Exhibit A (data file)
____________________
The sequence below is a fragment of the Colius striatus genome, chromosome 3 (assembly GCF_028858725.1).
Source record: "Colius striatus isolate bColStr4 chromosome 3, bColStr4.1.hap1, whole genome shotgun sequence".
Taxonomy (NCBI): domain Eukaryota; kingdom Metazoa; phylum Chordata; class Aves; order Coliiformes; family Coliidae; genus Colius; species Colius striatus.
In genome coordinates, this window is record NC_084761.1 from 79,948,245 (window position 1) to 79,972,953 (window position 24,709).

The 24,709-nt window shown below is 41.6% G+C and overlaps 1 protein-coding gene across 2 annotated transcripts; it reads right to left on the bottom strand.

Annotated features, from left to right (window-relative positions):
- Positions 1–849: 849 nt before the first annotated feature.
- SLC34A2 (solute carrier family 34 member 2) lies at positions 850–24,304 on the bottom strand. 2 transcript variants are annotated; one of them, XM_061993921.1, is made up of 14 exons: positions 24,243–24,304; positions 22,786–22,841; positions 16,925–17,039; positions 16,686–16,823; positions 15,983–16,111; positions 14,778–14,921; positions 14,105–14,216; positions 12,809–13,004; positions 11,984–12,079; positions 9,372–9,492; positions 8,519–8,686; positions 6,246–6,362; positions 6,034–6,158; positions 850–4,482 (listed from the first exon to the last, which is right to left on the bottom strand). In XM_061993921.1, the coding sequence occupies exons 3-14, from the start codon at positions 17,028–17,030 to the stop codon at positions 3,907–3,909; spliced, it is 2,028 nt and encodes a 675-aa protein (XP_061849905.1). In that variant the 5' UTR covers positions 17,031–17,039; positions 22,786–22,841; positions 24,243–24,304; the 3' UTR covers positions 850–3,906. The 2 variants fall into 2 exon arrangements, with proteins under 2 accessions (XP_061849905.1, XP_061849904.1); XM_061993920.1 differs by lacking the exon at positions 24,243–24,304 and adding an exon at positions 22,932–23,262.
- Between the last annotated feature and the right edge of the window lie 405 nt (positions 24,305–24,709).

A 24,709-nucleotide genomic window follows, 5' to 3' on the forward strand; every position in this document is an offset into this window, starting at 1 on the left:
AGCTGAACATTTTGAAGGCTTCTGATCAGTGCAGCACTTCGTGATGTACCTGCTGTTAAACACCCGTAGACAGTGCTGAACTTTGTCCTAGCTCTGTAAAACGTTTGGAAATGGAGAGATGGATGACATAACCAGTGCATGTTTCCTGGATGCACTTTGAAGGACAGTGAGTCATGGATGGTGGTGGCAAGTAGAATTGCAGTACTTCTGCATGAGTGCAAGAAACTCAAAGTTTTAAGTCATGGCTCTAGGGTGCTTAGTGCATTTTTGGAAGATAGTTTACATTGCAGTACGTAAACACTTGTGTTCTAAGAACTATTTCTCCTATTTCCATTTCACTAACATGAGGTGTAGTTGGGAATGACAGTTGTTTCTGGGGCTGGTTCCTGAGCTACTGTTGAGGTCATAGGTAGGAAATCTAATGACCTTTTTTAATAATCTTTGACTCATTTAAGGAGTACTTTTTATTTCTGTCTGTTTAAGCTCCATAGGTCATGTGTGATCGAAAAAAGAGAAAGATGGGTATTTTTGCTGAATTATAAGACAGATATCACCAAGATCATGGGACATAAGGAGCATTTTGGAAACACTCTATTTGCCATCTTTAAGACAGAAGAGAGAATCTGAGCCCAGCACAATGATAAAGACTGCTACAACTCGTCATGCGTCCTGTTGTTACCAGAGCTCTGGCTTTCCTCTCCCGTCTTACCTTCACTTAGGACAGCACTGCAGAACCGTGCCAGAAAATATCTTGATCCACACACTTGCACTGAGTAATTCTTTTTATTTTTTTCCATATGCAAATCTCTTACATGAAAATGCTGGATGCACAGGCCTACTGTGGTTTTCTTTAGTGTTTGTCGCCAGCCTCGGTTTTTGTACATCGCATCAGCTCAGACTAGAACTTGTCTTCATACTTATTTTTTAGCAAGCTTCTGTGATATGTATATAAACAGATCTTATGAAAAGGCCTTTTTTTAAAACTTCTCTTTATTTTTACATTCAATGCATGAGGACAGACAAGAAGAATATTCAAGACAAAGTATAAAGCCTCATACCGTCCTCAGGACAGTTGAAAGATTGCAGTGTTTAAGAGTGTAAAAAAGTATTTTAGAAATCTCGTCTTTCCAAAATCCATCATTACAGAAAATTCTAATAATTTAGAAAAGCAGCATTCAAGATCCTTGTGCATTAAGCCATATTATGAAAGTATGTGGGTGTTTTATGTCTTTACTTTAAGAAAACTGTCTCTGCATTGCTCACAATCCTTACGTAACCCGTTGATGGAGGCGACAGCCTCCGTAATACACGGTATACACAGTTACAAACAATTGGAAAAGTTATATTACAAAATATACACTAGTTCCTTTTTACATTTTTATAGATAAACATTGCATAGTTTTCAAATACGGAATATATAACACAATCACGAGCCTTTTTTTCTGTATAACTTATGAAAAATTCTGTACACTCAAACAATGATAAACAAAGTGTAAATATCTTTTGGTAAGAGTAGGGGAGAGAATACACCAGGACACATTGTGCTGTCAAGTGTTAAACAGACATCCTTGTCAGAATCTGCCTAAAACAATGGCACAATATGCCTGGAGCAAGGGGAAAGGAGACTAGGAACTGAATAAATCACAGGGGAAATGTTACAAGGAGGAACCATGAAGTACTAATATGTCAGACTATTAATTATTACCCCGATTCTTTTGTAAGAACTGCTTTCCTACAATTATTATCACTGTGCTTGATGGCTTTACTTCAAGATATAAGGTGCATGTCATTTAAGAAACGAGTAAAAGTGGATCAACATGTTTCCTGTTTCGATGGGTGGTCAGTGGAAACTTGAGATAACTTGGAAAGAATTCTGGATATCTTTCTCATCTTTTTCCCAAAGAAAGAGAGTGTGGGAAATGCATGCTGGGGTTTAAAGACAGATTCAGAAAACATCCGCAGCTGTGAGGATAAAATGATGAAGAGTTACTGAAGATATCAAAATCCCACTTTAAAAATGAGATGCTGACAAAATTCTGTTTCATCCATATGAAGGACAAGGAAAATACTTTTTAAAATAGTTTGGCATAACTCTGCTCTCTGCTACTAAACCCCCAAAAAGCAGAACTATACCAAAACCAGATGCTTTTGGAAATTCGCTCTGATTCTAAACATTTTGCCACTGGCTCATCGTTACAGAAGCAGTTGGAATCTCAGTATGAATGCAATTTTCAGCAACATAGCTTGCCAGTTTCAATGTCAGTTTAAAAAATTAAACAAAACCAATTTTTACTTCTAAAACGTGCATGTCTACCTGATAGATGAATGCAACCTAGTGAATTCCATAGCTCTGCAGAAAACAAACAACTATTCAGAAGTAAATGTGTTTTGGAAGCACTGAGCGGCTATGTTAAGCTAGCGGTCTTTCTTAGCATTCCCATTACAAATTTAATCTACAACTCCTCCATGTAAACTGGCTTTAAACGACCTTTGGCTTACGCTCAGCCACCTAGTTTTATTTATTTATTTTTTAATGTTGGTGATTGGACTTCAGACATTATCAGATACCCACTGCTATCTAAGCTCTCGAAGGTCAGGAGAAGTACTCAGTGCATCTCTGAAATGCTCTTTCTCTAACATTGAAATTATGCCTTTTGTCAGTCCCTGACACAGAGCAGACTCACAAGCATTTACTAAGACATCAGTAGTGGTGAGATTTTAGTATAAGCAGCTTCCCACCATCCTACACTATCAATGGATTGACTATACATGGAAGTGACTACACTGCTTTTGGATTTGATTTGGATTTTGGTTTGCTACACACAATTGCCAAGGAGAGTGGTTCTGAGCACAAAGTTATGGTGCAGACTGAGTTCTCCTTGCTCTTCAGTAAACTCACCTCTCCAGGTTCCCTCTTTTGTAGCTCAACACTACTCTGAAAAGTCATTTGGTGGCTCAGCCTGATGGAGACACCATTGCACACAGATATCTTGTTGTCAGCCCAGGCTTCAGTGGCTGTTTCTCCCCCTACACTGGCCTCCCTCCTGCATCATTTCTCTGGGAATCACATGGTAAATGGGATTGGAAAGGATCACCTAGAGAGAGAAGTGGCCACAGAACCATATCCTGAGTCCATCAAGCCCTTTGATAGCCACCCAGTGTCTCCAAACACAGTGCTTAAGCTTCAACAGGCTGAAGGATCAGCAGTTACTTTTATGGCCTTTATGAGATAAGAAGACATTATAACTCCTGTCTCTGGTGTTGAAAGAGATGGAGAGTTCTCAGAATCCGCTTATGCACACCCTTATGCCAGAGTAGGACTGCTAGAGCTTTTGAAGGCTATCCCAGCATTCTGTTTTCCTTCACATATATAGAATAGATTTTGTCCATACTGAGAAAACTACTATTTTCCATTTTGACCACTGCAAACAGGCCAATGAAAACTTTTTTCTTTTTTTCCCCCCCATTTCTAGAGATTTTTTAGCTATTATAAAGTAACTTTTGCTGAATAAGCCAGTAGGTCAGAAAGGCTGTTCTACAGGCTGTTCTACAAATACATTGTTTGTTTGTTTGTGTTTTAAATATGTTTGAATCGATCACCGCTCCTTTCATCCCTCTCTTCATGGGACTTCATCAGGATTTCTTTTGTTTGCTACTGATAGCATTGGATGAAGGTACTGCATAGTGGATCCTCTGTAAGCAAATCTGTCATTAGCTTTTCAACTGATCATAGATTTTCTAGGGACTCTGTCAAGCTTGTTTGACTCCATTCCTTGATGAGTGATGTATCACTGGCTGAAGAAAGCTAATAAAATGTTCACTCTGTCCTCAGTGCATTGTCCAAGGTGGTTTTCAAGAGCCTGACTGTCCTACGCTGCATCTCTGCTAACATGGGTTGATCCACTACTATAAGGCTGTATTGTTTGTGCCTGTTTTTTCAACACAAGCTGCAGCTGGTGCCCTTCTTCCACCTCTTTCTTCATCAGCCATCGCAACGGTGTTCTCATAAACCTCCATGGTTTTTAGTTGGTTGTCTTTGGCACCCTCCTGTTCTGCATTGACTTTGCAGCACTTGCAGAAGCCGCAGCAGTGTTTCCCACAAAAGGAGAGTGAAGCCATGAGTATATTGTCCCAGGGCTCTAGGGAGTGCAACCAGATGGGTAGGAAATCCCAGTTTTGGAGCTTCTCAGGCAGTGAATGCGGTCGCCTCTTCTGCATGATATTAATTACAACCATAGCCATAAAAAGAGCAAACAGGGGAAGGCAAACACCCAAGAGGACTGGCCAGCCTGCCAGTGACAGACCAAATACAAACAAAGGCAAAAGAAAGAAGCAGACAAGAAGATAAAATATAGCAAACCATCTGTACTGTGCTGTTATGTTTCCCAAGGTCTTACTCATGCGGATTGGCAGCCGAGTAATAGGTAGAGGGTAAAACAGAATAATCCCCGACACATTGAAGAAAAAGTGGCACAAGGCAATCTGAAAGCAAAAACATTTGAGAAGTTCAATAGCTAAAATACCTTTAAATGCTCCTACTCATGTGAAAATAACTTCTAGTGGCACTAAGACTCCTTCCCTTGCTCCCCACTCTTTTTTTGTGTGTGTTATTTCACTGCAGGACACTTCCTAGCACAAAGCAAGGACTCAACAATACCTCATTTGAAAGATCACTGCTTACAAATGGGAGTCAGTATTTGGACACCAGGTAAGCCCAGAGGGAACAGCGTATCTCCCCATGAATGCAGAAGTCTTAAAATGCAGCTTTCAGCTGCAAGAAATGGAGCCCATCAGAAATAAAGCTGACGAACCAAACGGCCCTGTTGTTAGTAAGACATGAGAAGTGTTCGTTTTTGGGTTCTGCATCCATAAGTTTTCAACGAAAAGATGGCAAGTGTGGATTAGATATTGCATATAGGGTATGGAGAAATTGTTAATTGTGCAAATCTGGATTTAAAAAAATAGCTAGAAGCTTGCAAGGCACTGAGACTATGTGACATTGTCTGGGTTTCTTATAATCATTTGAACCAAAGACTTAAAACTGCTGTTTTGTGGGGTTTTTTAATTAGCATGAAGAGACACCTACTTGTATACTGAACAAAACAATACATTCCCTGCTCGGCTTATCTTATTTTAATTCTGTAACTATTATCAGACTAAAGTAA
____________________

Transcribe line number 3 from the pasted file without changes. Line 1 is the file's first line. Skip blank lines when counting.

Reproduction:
Taxonomy (NCBI): domain Eukaryota; kingdom Metazoa; phylum Chordata; class Aves; order Coliiformes; family Coliidae; genus Colius; species Colius striatus.